Melanie Lloyd: “I stopped going to school when I was 14. I left school with no education”
By Chris Akers
From the moment she answers the phone, the joy and passion for boxing are clear in Melanie Lloyd’s voice. A writer of the sport for over thirty years, Lloyd has reported on many fights and interviewed many fighters from the level of journeyman through to world champions.
What initially sparked her interest was a young boxer who went on to become the youngest world champion in his weight class.
“I became a fan of Mike Tyson,” says Melanie. “First fight I ever saw was Mike Tyson vs Trevor Berbick. At the time I saw that fight, I didn’t know anything about boxing. But I was so excited by him. Then I started going to the library and borrowing books about the old fighters. I was just captivated by their lives and everything they had to go through. I just got more and more into it and watched boxing whenever I could.”
Her first involvement in the sport was as press secretary for the Foley ABC in Claygate, Surrey.
“I had six years there and that’s when I became involved. Before that, I thought I knew everything about boxing and I knew absolutely nothing. My first real proper boxing memory. I started writing my book when I went to Foley. But I didn’t know what I was doing to be honest. Once I became the Foley’s press secretary, I was going out to all the shows with the lads and writing about their fights in the local papers. So I covered hundreds of amateur fights. I would definitely say that my time at the Foley was my boxing apprenticeship, if you like. The most important thing I did in the early days was walk into the Foley because I think being involved with the sport on such a grassroots level, I just don’t think you can have any substitute for that sort of experience. Also during this time I paid my first visit to the London Ex Boxers Association, and then they made me a member of that.”
While at the Foley, Melanie’s first volume of Sweet Fighting Man was published and she had become a lot more involved in the pro scene. It was at this point that one of the Foley boxers asked for her help.
“There was a big lad at the club from the local traveller community around here called Tommy Eastwood. Tommy turned professional and, because I was making all these different contacts in the pro game, Tommy asked me to help him. So I rode shotgun with him throughout his six-year career and, although I helped Tommy, his gift to me was the gift that keeps on giving, because with him I learned all about the business side of the sport. I learned what a toilet it is. I learned so much. So without all these different experiences, I wouldn’t be where I am now.”
Melanie has now written three volumes of her Sweet Fighting Man books, which are all based on a collection of revealing interviews with retired fighters who fought at all levels.
Former British and Commonwealth welterweight champion Sylvester Mittee once said that ‘being interviewed by Melanie is like being interviewed by a friend.’
It is this trust in Melanie that has made fighters feel safe and secure in telling her about themselves and their careers. So what was the idea behind Sweet Fighting Man?
“I stopped going to school when I was 14. I left school with no education. But I was reading books since I was four years old. I have always realised that I have a gift with words. Not to sound arrogant or anything, but whenever I wrote anything at school before I stopped going, it always got read out. I always loved to write. Then I got passionate about boxing. So I decided to put the two together.”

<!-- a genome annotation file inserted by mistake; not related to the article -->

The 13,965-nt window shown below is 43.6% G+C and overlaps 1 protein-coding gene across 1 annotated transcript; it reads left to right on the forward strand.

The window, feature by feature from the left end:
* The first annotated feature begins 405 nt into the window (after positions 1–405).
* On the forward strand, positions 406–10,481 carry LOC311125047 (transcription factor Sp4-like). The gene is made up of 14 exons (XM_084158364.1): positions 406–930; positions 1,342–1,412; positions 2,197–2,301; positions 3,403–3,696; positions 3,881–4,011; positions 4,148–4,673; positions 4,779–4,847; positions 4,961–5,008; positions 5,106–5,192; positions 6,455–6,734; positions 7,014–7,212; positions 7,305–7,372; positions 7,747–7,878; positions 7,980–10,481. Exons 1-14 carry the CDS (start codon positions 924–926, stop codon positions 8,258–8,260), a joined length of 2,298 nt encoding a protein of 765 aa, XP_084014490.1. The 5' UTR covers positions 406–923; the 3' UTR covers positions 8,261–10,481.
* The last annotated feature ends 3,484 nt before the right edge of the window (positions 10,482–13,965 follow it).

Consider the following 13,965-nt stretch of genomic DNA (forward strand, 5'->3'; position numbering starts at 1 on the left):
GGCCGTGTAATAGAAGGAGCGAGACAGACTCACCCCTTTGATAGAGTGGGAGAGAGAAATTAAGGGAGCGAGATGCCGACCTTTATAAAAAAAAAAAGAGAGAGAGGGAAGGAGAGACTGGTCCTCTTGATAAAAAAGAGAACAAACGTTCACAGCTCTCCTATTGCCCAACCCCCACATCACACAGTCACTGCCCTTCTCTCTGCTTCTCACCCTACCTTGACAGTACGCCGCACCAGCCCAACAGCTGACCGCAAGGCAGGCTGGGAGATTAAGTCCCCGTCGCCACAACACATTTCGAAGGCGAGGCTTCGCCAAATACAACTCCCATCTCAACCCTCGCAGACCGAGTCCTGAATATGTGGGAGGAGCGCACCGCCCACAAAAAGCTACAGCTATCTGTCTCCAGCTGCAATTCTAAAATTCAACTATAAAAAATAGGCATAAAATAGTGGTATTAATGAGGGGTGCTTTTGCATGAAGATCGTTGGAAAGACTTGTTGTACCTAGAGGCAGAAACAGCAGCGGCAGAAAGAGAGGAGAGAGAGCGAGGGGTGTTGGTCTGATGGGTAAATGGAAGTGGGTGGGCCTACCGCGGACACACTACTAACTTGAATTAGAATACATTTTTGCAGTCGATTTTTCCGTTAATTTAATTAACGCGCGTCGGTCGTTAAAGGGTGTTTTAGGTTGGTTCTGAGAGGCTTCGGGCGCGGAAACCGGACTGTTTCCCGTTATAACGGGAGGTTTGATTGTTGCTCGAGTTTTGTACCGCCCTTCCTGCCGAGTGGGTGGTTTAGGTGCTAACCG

“When I wrote the first Sweet Fighting Man book, I didn’t know what it was going to be called. In my first interview, I was lucky enough that it was with Jimmy Tibbs. Then I realised that this was the way forward. So after that, every chapter became an interview with a different fighter. And the name Sweet Fighting Man, one night, about two o’clock I the morning, I just sat bolt upright in bed from my sleep and the title just came to me. I wrote the first one, then wrote the second one. They’ve all taken years to write. The third one, I thought ‘This will be the last one of these now.’ I didn’t call the third one Volume Three. I called it Ring Of Truth, because every word in my Sweet Fighting Man books is true and the third one completed the trilogy, like the completion of the circle. That’s the gist of it. Everything just happened naturally. I wasn’t looking to do this or do that. It all just came together.”
Besides the Sweet Fighting Man trilogy, Melanie has also ghost-written Guardian of the Streets, the autobiography of former British and European super-middleweight champion James Cook MBE, which was published last year.
When asking her about the best boxing book she has ever read, a couple of books by two extraordinary writers from either side of the Atlantic are mentioned.
“McIlvanney on Boxing,” says Melanie, her enthusiasm for the book coming through. “Absolutely brilliant. If Hugh McIlvanney wrote about this table in front of me I’d read it. Everything he wrote was so interesting.”
“When I interviewed Bunny Johnson, the first black British heavyweight champion who featured in my third Sweet Fighting Man book, I discovered that he went off to the States to New Jersey and fought a guy called James Scott in Rahway Prison. I was intrigued as Bunny is such an understated man that he said that it was no different from any other fight.
“In Hugh McIlvanney’s book, he goes into Rahway Prison to interview James Scott. It gave me such an insight into what sort of terrible, hell on earth place that was. When I went back and saw Bunny again, I could talk to him about Rahway Prison and that awoke memories in Bunny. That’s what I love about McIlvanney’s writing. It really takes you there.”
“Another book I absolutely love and read from time to time was written by an American writer called W.C Heinz. He wrote a book called Once They Heard The Cheers.”
“That’s not just about boxing. It’s about jockeys, it’s about baseball players, but quite a few fighters are in it, all of whom Heinz had interviewed many times in the past. In Once They Heard the Cheers, Heinz goes back to see them all later on in life. Every chapter is about a different person. I like those kinds of books because I think they’re so easy to read. It’s like my Sweet Fighting Man books. You can pick them up and put them down whenever you want. Some chapters are long, some aren’t so long. I just think they’re easy to read, books like that.”